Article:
CASE OF WODITSCHKA and WILFLING v. AUSTRIA
(Application nos. 69756/01 and 6306/02)
21 October 2004
This judgment will become final in the circumstances set out in Article 44 § 2 of the Convention. It may be subject to editorial revision.
In the case of Woditschka and Wilfling v. Austria,
The European Court of Human Rights (First Section), sitting as a Chamber composed of:
and Mr C.L. Rozakis, President,
Mrs F. Tulkens,
Mrs N. Vajić,
Mr A. Kovler,
Mr V. Zagrebelsky,
Mrs E. Steiner,
Mr K. Hajiyev, judges,
Mr S. Quesada, Deputy Section Registrar,
Having deliberated in private on 30 September 2004,
Delivers the following judgment, which was adopted on that date:
1. The case originated in two applications (no. 69756/01 and no. 6306/03) against the Republic of Austria lodged with the Court under Article 34 of the Convention for the Protection of Human Rights and Fundamental Freedoms (“the Convention”) by Austrian nationals, Mr Michael Woditschka (“the first applicant”) and Mr Wolfgang Wilfling (“the second applicant”), on 13 May 2001 and on 23 January 2002, respectively.
2. The applicants were represented by Mr H. Graupner, a lawyer practising in Vienna. The Austrian Government (“the Government”) were represented by their Agent, Ambassador H. Winkler, Head of the International Law Department at the Federal Ministry for Foreign Affairs.
3. On 10 October 2002 and 21 March 2002, respectively, the Court decided to communicate the applications to the Government. On 12 June 2003 it decided to examine the merits of the applications at the same time as its admissibility pursuant to Article 29 § 3 of the Convention.
I. THE PARTICULAR CIRCUMSTANCES OF THE CASE
A. The first applicant
4. The first applicant was born in 1979 and lives in Vienna.
5. On 19 July 2000 the Vienna Regional Court (Landesgericht für Strafsachen) convicted the first applicant under section 209 of the Criminal Code of having committed homosexual acts with an adolescent and sentenced him to a fine of ATS 4,500 (approximately EUR 330) with 75 days’ imprisonment in default. The sentence was suspended on probation. The Regional Court found that, in September 1999, the first applicant, who was then twenty years old, had had about ten homosexual contacts with a sixteen-year-old. In determining the sentence the court had regard to the applicant’s confession and his young age as a mitigating circumstance, as well as to the repetition of the offence as an aggravating circumstance.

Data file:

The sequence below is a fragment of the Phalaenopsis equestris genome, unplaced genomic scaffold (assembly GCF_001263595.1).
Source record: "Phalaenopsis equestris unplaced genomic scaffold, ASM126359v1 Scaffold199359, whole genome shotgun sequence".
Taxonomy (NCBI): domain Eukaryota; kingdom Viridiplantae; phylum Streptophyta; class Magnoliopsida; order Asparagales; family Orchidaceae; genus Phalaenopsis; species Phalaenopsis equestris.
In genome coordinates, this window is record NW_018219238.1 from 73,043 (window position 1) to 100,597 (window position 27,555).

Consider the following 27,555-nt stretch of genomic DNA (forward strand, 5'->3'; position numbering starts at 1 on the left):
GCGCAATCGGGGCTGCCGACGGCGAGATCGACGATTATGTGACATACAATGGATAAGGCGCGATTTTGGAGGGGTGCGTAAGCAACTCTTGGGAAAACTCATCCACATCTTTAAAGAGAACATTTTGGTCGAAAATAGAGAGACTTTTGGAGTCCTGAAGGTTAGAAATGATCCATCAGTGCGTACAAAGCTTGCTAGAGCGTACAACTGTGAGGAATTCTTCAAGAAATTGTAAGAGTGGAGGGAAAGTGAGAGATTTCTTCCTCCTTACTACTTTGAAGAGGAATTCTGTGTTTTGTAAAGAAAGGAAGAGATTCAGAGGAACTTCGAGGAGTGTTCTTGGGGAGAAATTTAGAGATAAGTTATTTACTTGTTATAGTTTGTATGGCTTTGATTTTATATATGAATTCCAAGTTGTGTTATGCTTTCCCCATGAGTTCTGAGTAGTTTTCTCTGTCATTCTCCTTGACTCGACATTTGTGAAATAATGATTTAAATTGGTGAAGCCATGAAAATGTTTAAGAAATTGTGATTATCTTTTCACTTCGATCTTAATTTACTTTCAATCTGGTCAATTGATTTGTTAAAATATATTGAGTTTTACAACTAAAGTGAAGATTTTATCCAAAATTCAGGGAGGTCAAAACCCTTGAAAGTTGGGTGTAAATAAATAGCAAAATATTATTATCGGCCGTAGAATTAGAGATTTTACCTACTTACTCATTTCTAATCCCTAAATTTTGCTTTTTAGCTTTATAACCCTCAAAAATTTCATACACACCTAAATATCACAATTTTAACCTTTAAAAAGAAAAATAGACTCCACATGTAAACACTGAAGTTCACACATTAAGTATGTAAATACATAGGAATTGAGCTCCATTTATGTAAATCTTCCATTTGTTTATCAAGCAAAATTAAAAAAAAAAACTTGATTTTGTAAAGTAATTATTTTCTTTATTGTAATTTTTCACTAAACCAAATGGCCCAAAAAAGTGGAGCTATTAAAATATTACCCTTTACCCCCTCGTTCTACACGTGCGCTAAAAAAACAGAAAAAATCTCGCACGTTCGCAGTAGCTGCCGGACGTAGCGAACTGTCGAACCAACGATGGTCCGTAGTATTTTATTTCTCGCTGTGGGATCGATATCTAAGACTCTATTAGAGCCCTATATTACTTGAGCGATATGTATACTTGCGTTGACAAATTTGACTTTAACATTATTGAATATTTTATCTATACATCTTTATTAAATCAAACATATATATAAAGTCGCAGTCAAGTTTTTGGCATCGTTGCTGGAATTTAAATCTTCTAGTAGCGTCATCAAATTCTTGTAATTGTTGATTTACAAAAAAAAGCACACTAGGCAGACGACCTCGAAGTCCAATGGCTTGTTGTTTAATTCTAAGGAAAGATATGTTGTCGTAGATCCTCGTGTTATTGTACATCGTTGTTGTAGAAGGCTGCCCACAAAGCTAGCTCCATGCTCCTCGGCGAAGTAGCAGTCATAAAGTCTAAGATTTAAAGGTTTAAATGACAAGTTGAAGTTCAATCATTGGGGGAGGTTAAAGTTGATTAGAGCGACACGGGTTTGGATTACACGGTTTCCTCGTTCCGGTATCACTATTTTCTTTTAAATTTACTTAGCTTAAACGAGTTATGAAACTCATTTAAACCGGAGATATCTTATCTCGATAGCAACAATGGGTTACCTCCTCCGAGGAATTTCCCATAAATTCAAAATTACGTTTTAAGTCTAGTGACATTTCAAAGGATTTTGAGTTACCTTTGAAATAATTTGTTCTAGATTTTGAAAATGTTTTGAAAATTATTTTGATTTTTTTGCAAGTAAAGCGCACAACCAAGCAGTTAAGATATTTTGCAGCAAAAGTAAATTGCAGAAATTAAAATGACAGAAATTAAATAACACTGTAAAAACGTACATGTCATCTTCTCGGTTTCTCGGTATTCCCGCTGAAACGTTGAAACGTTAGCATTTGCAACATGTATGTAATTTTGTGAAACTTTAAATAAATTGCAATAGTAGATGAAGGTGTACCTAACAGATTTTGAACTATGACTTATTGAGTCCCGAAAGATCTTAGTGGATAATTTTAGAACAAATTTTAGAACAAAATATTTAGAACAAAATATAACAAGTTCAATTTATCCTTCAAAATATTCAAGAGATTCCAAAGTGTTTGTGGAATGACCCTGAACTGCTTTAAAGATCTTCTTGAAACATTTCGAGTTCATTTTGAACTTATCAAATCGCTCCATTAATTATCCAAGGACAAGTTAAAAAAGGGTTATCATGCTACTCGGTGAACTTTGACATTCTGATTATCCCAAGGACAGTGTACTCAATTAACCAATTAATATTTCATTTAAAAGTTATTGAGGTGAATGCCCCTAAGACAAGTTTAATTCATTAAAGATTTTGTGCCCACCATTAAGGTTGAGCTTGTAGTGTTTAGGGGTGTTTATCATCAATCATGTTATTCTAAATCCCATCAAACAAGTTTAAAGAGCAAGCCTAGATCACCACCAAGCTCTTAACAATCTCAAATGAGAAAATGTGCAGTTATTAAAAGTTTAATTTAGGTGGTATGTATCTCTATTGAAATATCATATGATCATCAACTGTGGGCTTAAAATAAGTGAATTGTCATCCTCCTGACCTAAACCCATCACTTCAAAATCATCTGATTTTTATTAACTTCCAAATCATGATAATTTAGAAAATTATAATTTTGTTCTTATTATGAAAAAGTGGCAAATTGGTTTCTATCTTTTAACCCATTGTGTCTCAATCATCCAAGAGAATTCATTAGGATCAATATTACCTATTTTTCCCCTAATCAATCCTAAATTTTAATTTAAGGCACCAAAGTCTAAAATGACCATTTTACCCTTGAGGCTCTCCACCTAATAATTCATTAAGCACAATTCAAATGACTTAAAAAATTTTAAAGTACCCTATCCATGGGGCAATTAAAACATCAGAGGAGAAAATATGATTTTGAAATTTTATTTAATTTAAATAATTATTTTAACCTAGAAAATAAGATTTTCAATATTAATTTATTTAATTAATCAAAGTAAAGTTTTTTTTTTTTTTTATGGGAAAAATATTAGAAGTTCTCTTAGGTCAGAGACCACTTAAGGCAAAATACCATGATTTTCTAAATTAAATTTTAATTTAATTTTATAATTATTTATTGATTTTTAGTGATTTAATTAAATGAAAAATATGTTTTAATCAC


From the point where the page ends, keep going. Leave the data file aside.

6. On 13 November 2000 the Vienna Court of Appeal (Oberlandesgericht) dismissed the first applicant’s appeal on points of law, in which he had complained that section 209 of the Criminal Code was discriminatory and violated his right to respect for his private life, and in which he had also suggested that the Court of Appeal request the Constitutional Court to review the constitutionality of that provision.
B. The second applicant
7. The second applicant was born in 1964 and lives in Traiskirchen.
8. On 7 August 2001 the Wiener Neustadt Regional Court ordered the second applicant’s detention on remand on suspicion of having committed homosexual acts with an adolescent contrary to section 209 of the Criminal Code.